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How the standard deduction works
- Even if you have no other qualifying deductions or tax credits, the IRS gives you the standard deduction on a no-questions-asked basis. The amount reduces your adjusted gross income and lowers the amount of income you have to pay taxes on.
Using the standard deduction is easier, but it’s worth seeing if itemizing would save you more money.
- If you use Form 1040EZ, you have to use the standard deduction; you don’t have the option to itemize.
- If you use the longer Form 1040, you can either take the standard deduction or itemize.
- Using the standard deduction means you can’t deduct home mortgage interest or take many other itemized tax deductions — medical expenses or charitable donations, for example. But if you don’t itemize, you don’t have to hang onto records supporting your deductions in case the IRS decides to audit you.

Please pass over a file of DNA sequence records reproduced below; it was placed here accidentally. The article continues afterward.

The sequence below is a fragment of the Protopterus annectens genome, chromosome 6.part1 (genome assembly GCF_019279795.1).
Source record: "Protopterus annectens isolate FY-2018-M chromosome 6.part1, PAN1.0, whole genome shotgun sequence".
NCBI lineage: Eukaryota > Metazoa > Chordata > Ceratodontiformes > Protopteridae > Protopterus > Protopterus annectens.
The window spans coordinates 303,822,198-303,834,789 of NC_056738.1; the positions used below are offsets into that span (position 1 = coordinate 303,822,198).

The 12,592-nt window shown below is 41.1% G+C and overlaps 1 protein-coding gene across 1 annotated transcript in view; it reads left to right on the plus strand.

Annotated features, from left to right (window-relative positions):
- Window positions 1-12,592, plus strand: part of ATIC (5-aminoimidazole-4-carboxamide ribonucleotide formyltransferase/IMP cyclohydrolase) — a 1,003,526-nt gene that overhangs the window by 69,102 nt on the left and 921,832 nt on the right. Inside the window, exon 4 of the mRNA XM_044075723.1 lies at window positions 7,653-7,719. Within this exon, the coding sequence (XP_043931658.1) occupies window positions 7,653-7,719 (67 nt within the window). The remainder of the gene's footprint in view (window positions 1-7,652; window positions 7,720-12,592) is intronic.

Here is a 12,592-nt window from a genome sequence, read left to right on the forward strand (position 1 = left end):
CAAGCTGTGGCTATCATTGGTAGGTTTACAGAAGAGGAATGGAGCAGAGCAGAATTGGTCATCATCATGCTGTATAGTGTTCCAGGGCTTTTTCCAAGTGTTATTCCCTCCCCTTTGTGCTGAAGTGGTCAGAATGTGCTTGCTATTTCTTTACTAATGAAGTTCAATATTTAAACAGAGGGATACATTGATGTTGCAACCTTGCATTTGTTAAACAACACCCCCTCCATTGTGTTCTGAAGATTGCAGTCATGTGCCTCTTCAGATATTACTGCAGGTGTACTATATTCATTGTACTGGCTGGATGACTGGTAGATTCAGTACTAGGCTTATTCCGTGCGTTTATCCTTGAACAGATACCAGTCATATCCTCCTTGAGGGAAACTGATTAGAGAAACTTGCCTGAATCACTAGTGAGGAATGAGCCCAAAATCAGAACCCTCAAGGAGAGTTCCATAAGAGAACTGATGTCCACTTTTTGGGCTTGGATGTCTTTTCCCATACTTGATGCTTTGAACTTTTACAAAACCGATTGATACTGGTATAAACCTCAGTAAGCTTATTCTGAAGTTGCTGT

Here are the standard deduction amounts by filing status:
|Filing status||2018 tax year||2017 tax year|
|Married, filing jointly||$24,000||$12,700|
|Married, filing separately||$12,000||$6,350|
|Head of household||$18,000||$9,350|
- The standard deduction is $1,250 higher for those who are over 65 or blind; it’s $1,550 higher if also unmarried and not a surviving spouse.
- If someone can claim you as a dependent, you get a smaller standard deduction.
When to claim the standard deduction
- Although using the standard deduction is easier than itemizing, if you have a mortgage or home equity loan it’s worth seeing if itemizing would save you money. Use the numbers you find on Form 1098, the Mortgage Interest Statement. Compare your mortgage interest deduction amount to the standard deduction.
- Most tax preparers will calculate your taxes both ways to see which offers a lower tax bill.
- Property taxes, state income taxes or sales taxes, and charitable donations are deductible, too, if you itemize.